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August 18, 2017

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Winning at Working

When faced with catching a fly ball, Lucy missed again. "The past got in my eyes," she told Charlie Brown, "I thought I had it, but suddenly I remembered all the others I'd missed."

In two decades in management, I've known hundreds of workplace Lucys. People who let their past get in the way of their future; who self-determine what they're going to do, can do, or might be able to do by what they didn't do, haven't done, or even failed at. They stay aligned to their past like a Peanuts comic strip philosophy.

Past-focused people sabotage themselves with yesterday\s mantras that become today's expectations: "Yeah, we tried that before and it didn't work;" "I got rejected once already so I'm not going to make that mistake again;" or "No one listens to my ideas."

What they miss is this: that may have been true yesterday, but they're in charge of deciding if it's still going to be true for them tomorrow.

While people can't change their past, life is about the choices we still get to make. It's only too late when we give up, stop trying, or believe our negative self-talk press releases.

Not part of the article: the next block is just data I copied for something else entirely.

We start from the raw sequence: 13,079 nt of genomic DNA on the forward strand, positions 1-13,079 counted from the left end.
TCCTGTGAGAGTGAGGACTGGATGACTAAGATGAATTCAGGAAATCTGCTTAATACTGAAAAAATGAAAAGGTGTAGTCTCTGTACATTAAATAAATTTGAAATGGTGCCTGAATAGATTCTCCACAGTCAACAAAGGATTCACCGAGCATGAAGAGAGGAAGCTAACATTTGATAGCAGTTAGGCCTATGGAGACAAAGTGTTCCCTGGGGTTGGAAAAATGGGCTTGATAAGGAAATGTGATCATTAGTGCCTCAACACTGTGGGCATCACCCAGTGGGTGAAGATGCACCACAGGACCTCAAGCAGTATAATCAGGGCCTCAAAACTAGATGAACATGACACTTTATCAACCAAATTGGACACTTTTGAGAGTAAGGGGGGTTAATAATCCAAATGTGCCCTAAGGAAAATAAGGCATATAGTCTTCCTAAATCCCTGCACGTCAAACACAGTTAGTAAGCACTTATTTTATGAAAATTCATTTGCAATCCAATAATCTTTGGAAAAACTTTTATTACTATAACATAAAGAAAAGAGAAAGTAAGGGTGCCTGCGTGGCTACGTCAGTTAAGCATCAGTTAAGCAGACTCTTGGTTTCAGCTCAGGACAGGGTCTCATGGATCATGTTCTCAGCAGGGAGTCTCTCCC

People who are winning at working know that what happens tomorrow is affected not by yesterday, but by today. They follow a philosophy akin to my refrigerator magnet's counsel, believing "Mistakes are part of the dues one pays for a full life."

They don't dwell on their mistakes, less than optimal performance or occasional missed balls. They accept them, learn from them, and move on. Then, they do whatever they need to do to make sure those mistakes don't happen again.

People who winning at working are focused on what is to come. Their energy is spent figuring out how to do better, not tearing themselves down for yesterday's results.

If you want to be winning at working, don't allow yourself to be hijacked by what promotion you didn't get, the increase you're disappointed in, what potholes slowed you down, which boss didn't like you, or what opportunities you missed out on. Let the past be the past. Focus instead on what you can do now to impact your future.

People who are winning at working drop balls, have less than optimal work occurrences, and make their share of mistakes. But they handle them differently. They decide to do better, taking ball catching lessons if need be and practicing, learning, and growing their skills so the next time the ball is thrown to them, they'll confidently catch it.

Want to be winning at working? Don't listen to Lucy. Be about your future, not your past.

- Nan Russell

(c) 2011 Nan S. Russell. All rights reserved.

Nan Russell's latest book, The Titleless Leader (Career Press, 2012). Other books include: Hitting Your Stride and Nibble Your Way to Success. More about Nan and her work www.nanrussell.com

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